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US electorate gives Trump a bloodied nose in midterms

Today's news headlines:

  • 'Republicans lose House but grow Senate majority'. The Democrats managed to gain more than the 23 seats needed to take control of the House of Representatives. (Financial Times)
  • ‘Italy flirts with recession as Eurozone slumps’. Italy’s PMI fell to 49.3, its worst result in almost five years. (Daily Telegraph)
  • ‘Brexit: Cabinet aims for deal by end of November’. Final deal not presented to ministers in yesterday’s meeting. (BBC)

The big story for markets this morning is news of the US mid-term elections. The Republican party may have held onto the Senate following gains in Indiana, Missouri, and North Dakota, but a Democratic win for the House of Representatives leaves President Trump with bigger battles to fight in Washington as he looks to continue his reform packages over the remaining two years of his term. This uncertainty is weighing on the Dollar, with the DXY index pushing down to two-week lows in overnight trade.

Moving away from US politics, yesterday also saw some pivotal events across Europe. Theresa May’s cabinet may have failed to make the progress many had been hoping for at their crunch Brexit meeting, although this doesn’t seem to have dampened appetite for Sterling. There does appear to be a timetable for progress with the idea that a conclusion can be reached by the month-end, but this does miss the additionally scheduled European Union Brexit summit which is slated for November 17th and 18th.

Across the Eurozone, a series of flash Purchasing Managers’ Index (PMI) readings were released, including the Italian Services PMI print. This came in below the break-even 50.0 mark, compounding fears over the recently released Italian Gross Domestic Product (GDP) figure and suggesting that the country could be slipping into recession. Technically this requires two consecutive quarters of GDP contraction, but with the market keen to understand how the new government’s plans are working out, more disappointing news here will do nothing to help Rome sell its deficit-busting budget plans to the remainder of the EU.

The latest UK house price data from Halifax is set to be published at 8.30am GMT. The Bank of England (BoE) is well aware of the risk posed to the UK economy from a collapse in the residential property market and this figure is expected to come in lower on an annualised basis. To an extent, the market is adjusting for factors such as Brexit uncertainty and the risk of further slow rate hikes, but a sharp drop in this metric is the sort of figure that could cause something of a shock for the currency.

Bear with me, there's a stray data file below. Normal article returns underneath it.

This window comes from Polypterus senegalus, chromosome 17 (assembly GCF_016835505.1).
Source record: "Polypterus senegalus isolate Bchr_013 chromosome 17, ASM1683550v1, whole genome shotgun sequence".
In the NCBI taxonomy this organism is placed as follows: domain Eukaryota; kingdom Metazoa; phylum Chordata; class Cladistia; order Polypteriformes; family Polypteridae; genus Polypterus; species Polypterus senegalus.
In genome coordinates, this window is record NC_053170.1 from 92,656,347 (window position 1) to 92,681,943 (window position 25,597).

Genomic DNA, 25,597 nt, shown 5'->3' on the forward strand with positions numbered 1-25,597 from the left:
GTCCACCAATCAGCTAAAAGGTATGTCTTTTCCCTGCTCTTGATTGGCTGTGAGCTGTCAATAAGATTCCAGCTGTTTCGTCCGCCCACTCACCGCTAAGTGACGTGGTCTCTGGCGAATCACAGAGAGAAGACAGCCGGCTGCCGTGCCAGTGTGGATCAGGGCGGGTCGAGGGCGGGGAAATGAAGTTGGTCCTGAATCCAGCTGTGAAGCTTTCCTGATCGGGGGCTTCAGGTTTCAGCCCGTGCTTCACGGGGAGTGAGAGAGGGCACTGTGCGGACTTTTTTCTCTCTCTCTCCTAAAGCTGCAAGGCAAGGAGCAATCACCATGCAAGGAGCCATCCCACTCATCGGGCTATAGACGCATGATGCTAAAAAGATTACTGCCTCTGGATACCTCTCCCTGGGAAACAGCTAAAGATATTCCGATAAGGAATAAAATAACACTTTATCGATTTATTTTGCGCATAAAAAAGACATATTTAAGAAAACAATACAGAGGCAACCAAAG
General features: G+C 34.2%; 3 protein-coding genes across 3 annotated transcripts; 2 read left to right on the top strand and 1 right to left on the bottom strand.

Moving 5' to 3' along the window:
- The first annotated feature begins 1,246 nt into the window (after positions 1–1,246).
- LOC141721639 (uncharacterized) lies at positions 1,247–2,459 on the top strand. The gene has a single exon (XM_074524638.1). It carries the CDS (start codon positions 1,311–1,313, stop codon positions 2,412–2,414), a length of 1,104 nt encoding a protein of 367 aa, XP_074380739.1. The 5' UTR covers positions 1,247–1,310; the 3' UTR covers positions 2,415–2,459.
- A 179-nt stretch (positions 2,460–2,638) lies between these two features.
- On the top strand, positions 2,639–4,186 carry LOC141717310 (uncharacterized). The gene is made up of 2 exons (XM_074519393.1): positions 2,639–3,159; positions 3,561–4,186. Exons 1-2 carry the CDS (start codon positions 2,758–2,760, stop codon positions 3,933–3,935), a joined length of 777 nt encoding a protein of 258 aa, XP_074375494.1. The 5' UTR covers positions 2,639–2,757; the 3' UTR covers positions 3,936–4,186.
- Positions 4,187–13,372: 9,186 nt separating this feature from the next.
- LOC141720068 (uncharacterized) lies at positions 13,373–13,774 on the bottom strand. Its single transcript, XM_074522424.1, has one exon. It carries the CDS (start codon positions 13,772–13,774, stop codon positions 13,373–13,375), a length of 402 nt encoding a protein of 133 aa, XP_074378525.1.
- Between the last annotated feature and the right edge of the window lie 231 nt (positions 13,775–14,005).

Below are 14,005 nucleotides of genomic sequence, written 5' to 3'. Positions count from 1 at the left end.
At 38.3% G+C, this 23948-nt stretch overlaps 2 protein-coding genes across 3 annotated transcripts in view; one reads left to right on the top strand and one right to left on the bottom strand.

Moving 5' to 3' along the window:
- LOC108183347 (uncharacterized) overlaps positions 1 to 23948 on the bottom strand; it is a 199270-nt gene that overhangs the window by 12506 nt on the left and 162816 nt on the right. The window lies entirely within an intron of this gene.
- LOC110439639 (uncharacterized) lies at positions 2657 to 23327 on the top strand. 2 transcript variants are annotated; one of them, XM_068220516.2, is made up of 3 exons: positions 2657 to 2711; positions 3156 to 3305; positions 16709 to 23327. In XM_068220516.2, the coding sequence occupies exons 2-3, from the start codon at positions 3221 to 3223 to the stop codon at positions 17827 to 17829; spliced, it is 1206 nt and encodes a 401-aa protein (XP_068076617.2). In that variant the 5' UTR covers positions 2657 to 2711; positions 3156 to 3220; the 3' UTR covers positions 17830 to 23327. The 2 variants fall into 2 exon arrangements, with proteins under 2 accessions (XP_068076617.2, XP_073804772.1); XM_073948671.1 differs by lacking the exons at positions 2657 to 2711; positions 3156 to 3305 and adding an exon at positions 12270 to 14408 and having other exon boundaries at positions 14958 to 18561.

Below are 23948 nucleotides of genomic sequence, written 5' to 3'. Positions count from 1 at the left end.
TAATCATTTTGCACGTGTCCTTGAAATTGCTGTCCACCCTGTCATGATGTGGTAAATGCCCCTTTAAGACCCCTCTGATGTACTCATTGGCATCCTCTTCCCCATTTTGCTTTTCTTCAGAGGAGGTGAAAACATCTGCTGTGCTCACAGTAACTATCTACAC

Eurozone Retail Sales data will be published at 10am GMT this morning and a notable fall in the year-on-year figure is expected. This could again raise questions over the European Central Bank’s (ECB) planned timetable for removing stimulus measures and starting the process of normalising monetary policy, in turn having the potential to weaken the common currency.

Looking a little further ahead, tomorrow’s Federal Open Market Committee (FOMC) meeting isn’t expected to see the Federal Reserve change its tack over interest rates. However, the market remains upbeat about the prospect of another quarter-point hike being seen before the end of 2018. The outcome of the midterms was seen as being likely, so the changing shape of the political landscape in Washington won’t be causing any undue concern at the Federal Reserve yet.


The Pound Dollar pair hit three-week highs overnight off the back of election data from the US. We have seen something of a small reversal in recent hours, although as the day progresses, further weakness may emerge. However, given Brexit uncertainty, gains for Cable could prove short-lived.


Similarly, the common currency has found some gains over the Greenback in recent trade and no meaningful downside has been seen of the back off the Italian PMI print. Bigger questions over Europe—such as the Italian budget stand-off and the implications of Angela Merkel’s successor being able to hold together a German ruling coalition—will have the potential to act as a brake on further gains.


The Pound has pushed out to levels not seen since mid-May against the Euro, despite the absence of progress in yesterday’s cabinet meeting over Brexit. The market appears to be erring towards the idea that a divorce deal will be struck soon, despite the continued pushback over the Irish border issue – and the fact that any proposal still needs to be sold to the remaining EU member states.